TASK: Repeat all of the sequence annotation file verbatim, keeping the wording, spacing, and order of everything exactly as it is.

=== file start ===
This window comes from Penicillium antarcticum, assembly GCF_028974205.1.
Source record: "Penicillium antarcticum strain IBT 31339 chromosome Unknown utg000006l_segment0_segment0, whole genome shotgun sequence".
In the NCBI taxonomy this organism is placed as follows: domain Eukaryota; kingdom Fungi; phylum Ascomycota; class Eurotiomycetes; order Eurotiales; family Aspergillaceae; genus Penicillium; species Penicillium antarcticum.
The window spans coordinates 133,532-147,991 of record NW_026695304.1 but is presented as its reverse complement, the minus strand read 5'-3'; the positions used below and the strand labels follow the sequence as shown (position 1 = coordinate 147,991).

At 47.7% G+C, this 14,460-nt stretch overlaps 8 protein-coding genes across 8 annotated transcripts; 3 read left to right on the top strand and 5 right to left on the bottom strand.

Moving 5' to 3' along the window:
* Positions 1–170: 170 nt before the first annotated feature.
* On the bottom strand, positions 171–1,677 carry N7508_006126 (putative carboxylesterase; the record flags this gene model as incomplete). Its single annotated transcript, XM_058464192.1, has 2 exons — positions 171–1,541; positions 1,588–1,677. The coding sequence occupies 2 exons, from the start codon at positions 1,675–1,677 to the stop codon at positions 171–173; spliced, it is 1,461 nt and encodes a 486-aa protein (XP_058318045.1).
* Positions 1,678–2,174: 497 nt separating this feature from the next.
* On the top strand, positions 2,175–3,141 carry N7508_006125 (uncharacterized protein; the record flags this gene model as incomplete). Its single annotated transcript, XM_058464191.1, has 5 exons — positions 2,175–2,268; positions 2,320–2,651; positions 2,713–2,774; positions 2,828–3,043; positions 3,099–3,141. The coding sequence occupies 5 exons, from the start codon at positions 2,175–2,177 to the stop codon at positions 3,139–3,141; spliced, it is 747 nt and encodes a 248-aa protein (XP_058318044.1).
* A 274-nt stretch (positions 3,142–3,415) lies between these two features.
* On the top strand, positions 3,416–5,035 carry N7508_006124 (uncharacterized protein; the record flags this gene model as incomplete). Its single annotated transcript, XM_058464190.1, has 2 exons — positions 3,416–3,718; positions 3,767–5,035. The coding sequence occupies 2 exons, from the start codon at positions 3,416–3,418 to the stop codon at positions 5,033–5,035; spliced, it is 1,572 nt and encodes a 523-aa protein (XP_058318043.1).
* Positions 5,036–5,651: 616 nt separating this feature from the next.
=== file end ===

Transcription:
This window comes from Penicillium antarcticum, assembly GCF_028974205.1.
Source record: "Penicillium antarcticum strain IBT 31339 chromosome Unknown utg000006l_segment0_segment0, whole genome shotgun sequence".
In the NCBI taxonomy this organism is placed as follows: domain Eukaryota; kingdom Fungi; phylum Ascomycota; class Eurotiomycetes; order Eurotiales; family Aspergillaceae; genus Penicillium; species Penicillium antarcticum.
The window spans coordinates 133,532-147,991 of record NW_026695304.1 but is presented as its reverse complement, the minus strand read 5'-3'; the positions used below and the strand labels follow the sequence as shown (position 1 = coordinate 147,991).

At 47.7% G+C, this 14,460-nt stretch overlaps 8 protein-coding genes across 8 annotated transcripts; 3 read left to right on the top strand and 5 right to left on the bottom strand.

Moving 5' to 3' along the window:
* Positions 1–170: 170 nt before the first annotated feature.
* On the bottom strand, positions 171–1,677 carry N7508_006126 (putative carboxylesterase; the record flags this gene model as incomplete). Its single annotated transcript, XM_058464192.1, has 2 exons — positions 171–1,541; positions 1,588–1,677. The coding sequence occupies 2 exons, from the start codon at positions 1,675–1,677 to the stop codon at positions 171–173; spliced, it is 1,461 nt and encodes a 486-aa protein (XP_058318045.1).
* Positions 1,678–2,174: 497 nt separating this feature from the next.
* On the top strand, positions 2,175–3,141 carry N7508_006125 (uncharacterized protein; the record flags this gene model as incomplete). Its single annotated transcript, XM_058464191.1, has 5 exons — positions 2,175–2,268; positions 2,320–2,651; positions 2,713–2,774; positions 2,828–3,043; positions 3,099–3,141. The coding sequence occupies 5 exons, from the start codon at positions 2,175–2,177 to the stop codon at positions 3,139–3,141; spliced, it is 747 nt and encodes a 248-aa protein (XP_058318044.1).
* A 274-nt stretch (positions 3,142–3,415) lies between these two features.
* On the top strand, positions 3,416–5,035 carry N7508_006124 (uncharacterized protein; the record flags this gene model as incomplete). Its single annotated transcript, XM_058464190.1, has 2 exons — positions 3,416–3,718; positions 3,767–5,035. The coding sequence occupies 2 exons, from the start codon at positions 3,416–3,418 to the stop codon at positions 5,033–5,035; spliced, it is 1,572 nt and encodes a 523-aa protein (XP_058318043.1).
* Positions 5,036–5,651: 616 nt separating this feature from the next.